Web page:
How to increase your running speed?
To all of you out there who like to Sprint, have you ever wanted to know which muscles are used to increase your speed from a light jog to a sprint?
Maybe this can help you!
Keep in mind a light jog for the average person is at around 8-10km/h, or 2-3 meters/sec (m/s).
- A variety of studies and approaches have been taken to evaluate lower-limb muscle function during running. These include direct recordings of muscle electromyographic (EMG) signal, inverse dynamics-based analyses, and computational musculoskeletal modelling.
- Progressing running speed from jogging to sprinting is mostly dependent on ankle and hip muscle performance. For speeds up to approximately 7.0 m/s (25 km/h), the dominant strategy is to push on the ground forcefully to increase stride length. The major ankle plantar flexors (soleus and gastrocnemius) have an important role in this regard.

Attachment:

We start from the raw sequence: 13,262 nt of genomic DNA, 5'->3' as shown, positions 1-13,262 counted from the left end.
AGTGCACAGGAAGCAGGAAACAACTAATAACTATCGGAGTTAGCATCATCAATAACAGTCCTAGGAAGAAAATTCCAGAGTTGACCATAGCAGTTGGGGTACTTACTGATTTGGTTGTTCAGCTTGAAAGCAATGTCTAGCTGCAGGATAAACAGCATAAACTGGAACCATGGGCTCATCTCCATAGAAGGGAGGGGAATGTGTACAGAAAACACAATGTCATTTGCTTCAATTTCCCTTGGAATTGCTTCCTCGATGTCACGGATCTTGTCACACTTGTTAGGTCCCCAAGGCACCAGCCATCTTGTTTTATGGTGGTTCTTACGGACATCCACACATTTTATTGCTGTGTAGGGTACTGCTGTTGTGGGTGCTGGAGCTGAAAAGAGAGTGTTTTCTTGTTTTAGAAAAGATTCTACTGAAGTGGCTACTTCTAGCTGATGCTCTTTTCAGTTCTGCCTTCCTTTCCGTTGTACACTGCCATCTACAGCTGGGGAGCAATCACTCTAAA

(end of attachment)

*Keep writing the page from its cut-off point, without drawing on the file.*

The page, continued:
- At speeds beyond approximately (25 km/h), the force-generating capacity of these muscles becomes less effective. Therefore, as running speed is progressed toward sprinting, the dominant strategy shifts toward the goal of increasing stride frequency and pushing on the ground more frequently. This strategy is achieved by generating substantially more power at the hip joint, thereby increasing the use of the proximal lower-limb muscles such as the iliopsoas, gluteus maximus, rectus femoris, and hamstrings.
If you would like to work on increasing your speed and want to know the exercises to do so, then be sure to mention it next time you see your physio!
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